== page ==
I have an API gh/kh test kit as well that I was having problems with, however I think that I found out what the problem was. When trying to determine my kh, I would add the very first drop of solution and the test tube would still look clear. I could keep adding more and more drops, but it stayed pretty much clear until it suddenly got very very dark orange/yellow. The problem was (at least I think) that my kh is >1. I knew that my kh would be low, but I wasn't exactly sure how low. If you have a water sample with a kh higher than 1 or 2 or so, it is fairly easy to notice the sudden change from blue to yellow.
When I mixed up a solution to put in my drop checker, (if you do not have a drop checker I would highly recommend that you get one, and it doesn't have to be an expensive fancy drop checker) I got some RO/distilled water and poured a few cups or so into a clean container. I then used a toothpick to add baking soda to the water. Add a little baking soda, test the kh of the water. If the kh is less than 4, add a little more baking soda with the toothpick, if it is higher than 4, add a little more water. Continue this process until you have water with a kh of about 4. It does not take very much baking soda at all.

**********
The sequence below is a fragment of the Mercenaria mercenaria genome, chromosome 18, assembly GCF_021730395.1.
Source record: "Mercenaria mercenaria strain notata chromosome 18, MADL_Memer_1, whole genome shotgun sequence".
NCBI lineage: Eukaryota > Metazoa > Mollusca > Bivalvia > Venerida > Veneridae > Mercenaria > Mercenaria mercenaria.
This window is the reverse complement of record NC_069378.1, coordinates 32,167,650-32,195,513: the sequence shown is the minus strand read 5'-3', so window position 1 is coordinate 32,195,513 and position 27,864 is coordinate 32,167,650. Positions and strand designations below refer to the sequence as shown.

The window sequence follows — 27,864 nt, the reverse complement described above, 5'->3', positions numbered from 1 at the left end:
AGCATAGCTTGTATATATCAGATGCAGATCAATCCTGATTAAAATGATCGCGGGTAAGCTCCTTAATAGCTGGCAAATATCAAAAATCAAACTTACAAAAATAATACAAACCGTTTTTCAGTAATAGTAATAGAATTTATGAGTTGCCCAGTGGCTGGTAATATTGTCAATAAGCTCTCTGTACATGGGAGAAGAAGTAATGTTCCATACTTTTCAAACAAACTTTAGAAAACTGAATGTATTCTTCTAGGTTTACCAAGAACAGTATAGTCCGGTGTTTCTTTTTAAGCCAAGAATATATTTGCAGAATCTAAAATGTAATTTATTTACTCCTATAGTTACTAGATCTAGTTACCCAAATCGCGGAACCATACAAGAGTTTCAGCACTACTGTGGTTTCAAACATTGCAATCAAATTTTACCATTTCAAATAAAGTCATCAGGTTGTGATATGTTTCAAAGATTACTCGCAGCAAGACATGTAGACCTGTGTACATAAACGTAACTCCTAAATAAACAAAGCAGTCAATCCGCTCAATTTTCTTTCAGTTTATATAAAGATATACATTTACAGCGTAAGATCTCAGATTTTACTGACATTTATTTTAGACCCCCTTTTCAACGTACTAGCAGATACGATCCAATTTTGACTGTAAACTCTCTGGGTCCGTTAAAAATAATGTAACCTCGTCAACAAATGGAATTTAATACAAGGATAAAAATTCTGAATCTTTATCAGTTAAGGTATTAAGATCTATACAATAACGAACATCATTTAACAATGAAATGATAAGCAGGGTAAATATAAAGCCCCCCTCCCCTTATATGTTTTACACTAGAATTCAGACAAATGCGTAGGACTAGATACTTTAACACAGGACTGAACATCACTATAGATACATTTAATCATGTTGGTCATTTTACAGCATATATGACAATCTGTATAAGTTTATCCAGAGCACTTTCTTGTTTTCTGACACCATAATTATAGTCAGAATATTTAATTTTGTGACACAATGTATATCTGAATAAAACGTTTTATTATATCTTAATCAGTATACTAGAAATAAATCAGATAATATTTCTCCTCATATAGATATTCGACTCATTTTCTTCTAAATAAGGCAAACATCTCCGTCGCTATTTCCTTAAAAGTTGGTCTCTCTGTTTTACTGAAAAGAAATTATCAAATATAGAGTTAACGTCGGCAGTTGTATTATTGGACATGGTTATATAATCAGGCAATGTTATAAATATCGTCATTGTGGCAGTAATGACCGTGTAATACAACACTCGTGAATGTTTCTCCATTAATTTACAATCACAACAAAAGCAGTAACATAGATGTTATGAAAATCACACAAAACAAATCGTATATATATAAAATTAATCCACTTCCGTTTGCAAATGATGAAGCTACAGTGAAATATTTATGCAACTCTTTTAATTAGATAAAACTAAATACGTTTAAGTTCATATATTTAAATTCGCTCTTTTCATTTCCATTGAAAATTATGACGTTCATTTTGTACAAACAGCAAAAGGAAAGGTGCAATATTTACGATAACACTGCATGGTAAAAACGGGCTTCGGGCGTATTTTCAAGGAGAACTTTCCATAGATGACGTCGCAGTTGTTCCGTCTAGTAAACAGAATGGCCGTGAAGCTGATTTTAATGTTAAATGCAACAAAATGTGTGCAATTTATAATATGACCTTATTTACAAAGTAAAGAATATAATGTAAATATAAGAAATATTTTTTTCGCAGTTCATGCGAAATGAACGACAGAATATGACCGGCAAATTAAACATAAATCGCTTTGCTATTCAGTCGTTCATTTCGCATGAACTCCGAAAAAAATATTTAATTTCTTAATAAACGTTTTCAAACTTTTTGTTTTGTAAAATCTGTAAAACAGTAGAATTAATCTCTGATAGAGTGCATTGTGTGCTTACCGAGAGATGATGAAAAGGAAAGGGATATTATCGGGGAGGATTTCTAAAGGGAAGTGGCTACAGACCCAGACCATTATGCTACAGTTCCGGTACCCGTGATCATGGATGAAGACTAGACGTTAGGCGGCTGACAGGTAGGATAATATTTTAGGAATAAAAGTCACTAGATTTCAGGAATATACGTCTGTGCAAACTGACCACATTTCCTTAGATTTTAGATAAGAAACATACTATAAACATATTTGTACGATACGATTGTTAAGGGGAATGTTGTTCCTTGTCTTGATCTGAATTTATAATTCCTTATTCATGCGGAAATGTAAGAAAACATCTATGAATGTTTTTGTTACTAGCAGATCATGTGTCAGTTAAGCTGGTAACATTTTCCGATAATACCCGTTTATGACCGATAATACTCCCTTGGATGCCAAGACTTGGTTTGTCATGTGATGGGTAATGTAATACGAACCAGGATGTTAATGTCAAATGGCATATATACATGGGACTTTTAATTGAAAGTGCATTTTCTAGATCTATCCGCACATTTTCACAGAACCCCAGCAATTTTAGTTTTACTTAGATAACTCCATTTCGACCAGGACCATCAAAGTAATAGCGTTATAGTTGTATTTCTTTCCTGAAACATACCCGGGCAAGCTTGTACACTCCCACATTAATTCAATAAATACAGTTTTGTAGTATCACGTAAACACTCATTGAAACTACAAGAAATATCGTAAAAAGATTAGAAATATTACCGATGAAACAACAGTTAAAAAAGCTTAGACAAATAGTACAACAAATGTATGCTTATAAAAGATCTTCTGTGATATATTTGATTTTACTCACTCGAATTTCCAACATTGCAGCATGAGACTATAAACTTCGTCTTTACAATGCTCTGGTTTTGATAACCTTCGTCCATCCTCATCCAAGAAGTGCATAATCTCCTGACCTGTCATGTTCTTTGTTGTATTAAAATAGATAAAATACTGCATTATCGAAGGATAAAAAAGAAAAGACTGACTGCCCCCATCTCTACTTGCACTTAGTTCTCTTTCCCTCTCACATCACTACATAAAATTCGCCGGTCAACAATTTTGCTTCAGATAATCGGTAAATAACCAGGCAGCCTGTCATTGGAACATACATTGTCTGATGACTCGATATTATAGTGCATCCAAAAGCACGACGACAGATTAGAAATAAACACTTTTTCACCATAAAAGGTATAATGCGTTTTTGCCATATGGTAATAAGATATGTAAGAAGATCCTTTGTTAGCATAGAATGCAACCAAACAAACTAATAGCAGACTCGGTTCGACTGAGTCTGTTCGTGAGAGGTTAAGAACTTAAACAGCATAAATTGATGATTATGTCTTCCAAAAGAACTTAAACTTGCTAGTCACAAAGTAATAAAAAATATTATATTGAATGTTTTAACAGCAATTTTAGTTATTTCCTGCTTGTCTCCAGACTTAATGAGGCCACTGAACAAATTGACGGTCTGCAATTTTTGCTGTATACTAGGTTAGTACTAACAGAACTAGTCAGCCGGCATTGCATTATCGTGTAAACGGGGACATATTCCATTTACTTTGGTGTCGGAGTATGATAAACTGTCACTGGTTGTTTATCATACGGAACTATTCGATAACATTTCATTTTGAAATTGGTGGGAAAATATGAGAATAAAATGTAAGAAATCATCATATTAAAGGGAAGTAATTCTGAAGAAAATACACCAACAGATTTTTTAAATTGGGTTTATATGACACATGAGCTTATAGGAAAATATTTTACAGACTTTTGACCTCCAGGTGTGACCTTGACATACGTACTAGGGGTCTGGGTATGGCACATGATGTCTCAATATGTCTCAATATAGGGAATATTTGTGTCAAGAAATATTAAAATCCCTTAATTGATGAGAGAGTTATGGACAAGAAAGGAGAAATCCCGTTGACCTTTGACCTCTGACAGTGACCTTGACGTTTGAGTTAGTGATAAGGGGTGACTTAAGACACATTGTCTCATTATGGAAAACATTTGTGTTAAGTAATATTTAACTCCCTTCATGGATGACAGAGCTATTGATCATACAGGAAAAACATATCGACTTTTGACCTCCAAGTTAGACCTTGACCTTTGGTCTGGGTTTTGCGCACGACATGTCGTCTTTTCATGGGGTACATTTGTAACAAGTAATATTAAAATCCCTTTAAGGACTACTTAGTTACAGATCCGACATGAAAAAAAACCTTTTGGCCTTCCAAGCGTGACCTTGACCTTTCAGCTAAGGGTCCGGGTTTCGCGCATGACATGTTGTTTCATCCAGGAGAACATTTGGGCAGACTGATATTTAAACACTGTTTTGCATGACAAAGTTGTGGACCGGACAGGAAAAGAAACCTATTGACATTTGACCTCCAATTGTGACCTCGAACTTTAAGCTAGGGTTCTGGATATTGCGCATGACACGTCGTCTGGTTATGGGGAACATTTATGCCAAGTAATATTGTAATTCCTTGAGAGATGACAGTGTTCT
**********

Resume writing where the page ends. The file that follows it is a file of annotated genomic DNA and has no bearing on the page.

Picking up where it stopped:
When I tested my mixed water for the last time, the first drop turned it light blue, the second a more solid blue, the third a very solid blue, and the fourth turned it a dark yellow/light green. A fifth drop turned it very light yellow. Therefore, I determined that my kh is between 4 and 5 degrees.
With my kh being between 4 and 5 degrees, according to your CO2 chart, I should have between 30-37ppm of CO2 when my drop checker is green. (If I remember right, the indicator solution used in most drop checkers is blue at a ph of 7.2, green at 6.6, and yellow at 6.0) Therefore, my CO2 should be just at or slightly above "optimum" levels. Optimum levels seem to differ person to person, but it sounds like generally 30-35ppm is a good number to shoot for.
It takes a little bit of work to get distilled water with a kh of 4, but it helps give you a more accurate idea of how much CO2 you have in your tank. It's not a perfect test/indicator, but it is still fairly accurate. Sorry for the long reply, but I hope this helps.